Reporting Symptoms Promptly Empowers Women to Meet and Defeat Gynecologic Cancer

Georgia McCann web

“The warning signs are different for each gynecologic cancer,” explains Georgia McCann, M.D., a board-certified gynecologic oncologist. Dr. McCann is an associate clinical professor and chief of the Division of Gynecologic Oncology at UT Health San Antonio and the leader of the gynecologic oncology program at Mays Cancer Center, home to UT Health San Antonio MD Anderson Cancer Center. 

“Women with cervical cancer can experience heavy periods, bleeding between periods, or sometimes bleeding after intercourse.”

Endometrial cancer most commonly presents as bleeding after menopause. “It’s important for women to know that they should never experience vaginal bleeding after menopause. Even the slightest amount of vaginal bleeding or blood in the urine warrants further evaluation.” When a woman presents with post-menopausal bleeding, the gynecologist will perform a transvaginal ultrasound to evaluate the endometrial lining of the uterus or perform an endometrial biopsy. 

“Ovarian cancer is a little bit different. While some women can have bleeding after menopause, it’s not the most common presenting symptom. In most cases, women with ovarian cancer will experience abdominal bloating and feeling the urge to urinate frequently. They’ll sometimes experience early satiety, or feeling full quickly when eating.”

Dr. McCann encourages women to ask questions about their test results so they can be active participants in their own healthcare decisions. They should feel empowered to speak up if they don’t understand the terminology the physician is using in the answers and ask the provider to use simpler language. “It’s important for women to feel satisfied with the answers they’re getting,” Dr. McCann states.

“If women are told their results are normal, but they continue to experience symptoms, it’s important for them to know that’s not normal,” says Dr. McCann. “If those symptoms persist, it’s important to go back to the doctor and be reevaluated.”

When a woman is diagnosed with some form of gynecologic cancer, she may have more than one treatment option available to her. This is another opportunity for women to take active roles in their healthcare decisions. For that reason, informs Dr. McCann, it’s advantageous for women to understand their results.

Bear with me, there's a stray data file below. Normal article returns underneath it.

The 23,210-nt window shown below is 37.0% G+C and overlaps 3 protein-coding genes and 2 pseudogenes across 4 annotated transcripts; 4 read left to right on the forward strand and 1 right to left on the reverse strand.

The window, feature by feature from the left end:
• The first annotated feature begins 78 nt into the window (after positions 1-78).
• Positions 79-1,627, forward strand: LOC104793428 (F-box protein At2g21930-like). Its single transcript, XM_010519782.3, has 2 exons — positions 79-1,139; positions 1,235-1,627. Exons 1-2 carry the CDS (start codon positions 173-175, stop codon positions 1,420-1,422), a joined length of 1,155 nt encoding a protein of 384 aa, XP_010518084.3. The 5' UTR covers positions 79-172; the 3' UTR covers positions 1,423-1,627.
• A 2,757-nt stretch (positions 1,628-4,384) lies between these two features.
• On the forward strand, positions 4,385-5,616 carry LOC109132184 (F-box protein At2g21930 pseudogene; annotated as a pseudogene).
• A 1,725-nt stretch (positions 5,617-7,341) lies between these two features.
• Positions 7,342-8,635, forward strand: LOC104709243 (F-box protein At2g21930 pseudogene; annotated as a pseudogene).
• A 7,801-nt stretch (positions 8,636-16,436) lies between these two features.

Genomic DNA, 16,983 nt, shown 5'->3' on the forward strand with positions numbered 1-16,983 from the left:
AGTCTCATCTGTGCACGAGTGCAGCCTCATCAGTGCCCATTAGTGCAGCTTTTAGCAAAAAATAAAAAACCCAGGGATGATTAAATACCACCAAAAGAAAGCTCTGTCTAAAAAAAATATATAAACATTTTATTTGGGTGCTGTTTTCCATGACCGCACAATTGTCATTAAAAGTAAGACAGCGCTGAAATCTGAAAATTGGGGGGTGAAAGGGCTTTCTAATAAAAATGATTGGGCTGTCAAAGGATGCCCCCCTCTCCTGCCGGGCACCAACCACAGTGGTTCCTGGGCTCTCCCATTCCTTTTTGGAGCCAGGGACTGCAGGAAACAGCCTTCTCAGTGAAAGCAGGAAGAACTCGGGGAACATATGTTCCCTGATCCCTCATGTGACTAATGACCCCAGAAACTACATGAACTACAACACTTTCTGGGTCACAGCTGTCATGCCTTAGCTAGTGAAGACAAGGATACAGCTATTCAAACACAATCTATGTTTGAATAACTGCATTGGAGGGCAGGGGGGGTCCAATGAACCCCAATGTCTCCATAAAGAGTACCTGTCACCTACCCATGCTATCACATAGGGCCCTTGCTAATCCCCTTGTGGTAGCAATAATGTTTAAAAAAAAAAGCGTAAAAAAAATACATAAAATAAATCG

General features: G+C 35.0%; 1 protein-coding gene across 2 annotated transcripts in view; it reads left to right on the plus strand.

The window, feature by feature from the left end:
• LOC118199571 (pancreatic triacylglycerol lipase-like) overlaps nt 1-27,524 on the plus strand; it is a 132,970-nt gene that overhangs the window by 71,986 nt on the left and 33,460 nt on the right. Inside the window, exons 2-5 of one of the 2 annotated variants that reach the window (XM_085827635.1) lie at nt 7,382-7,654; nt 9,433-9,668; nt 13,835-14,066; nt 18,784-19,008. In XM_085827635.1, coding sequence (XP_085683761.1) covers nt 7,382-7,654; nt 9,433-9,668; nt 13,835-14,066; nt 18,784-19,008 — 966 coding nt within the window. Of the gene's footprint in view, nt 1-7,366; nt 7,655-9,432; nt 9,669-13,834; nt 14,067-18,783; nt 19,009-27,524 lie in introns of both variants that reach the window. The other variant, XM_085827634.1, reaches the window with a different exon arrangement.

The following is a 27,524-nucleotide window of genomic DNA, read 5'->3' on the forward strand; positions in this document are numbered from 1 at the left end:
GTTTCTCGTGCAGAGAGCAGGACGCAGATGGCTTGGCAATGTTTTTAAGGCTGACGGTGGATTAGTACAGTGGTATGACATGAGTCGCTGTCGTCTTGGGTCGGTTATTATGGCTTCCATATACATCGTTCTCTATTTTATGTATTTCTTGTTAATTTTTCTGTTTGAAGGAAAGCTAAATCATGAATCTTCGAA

It’s also important for women to know their medical history. For example, diabetes, high blood pressure, a history of blood clots, or a history of stroke can affect a woman’s cancer treatment. “When we’re discussing cancer treatment, whether that’s surgery, chemotherapy, or radiation therapy, one of the most important things physicians consider are other medical conditions that may impact treatment.

“They should also know the medications they take every day and why they take them,” adds Dr. McCann. “All of that is carefully considered when developing cancer treatment plans. The more familiar a woman is with her medical history, the better she can advocate for herself in all aspects of her treatment.”

For more information or to make an appointment, please call (210) 450-9500 or visit Learn more about Dr. Georgia McCann at

Purple Heals is a support group that provides an open space for women with gynecologic cancers who share similar experiences to ask questions, encourage one another, and help cope with some of their frustrations. Women who are not Mays Cancer Center patients are welcome to join.

Purple Heals Support Group Page:

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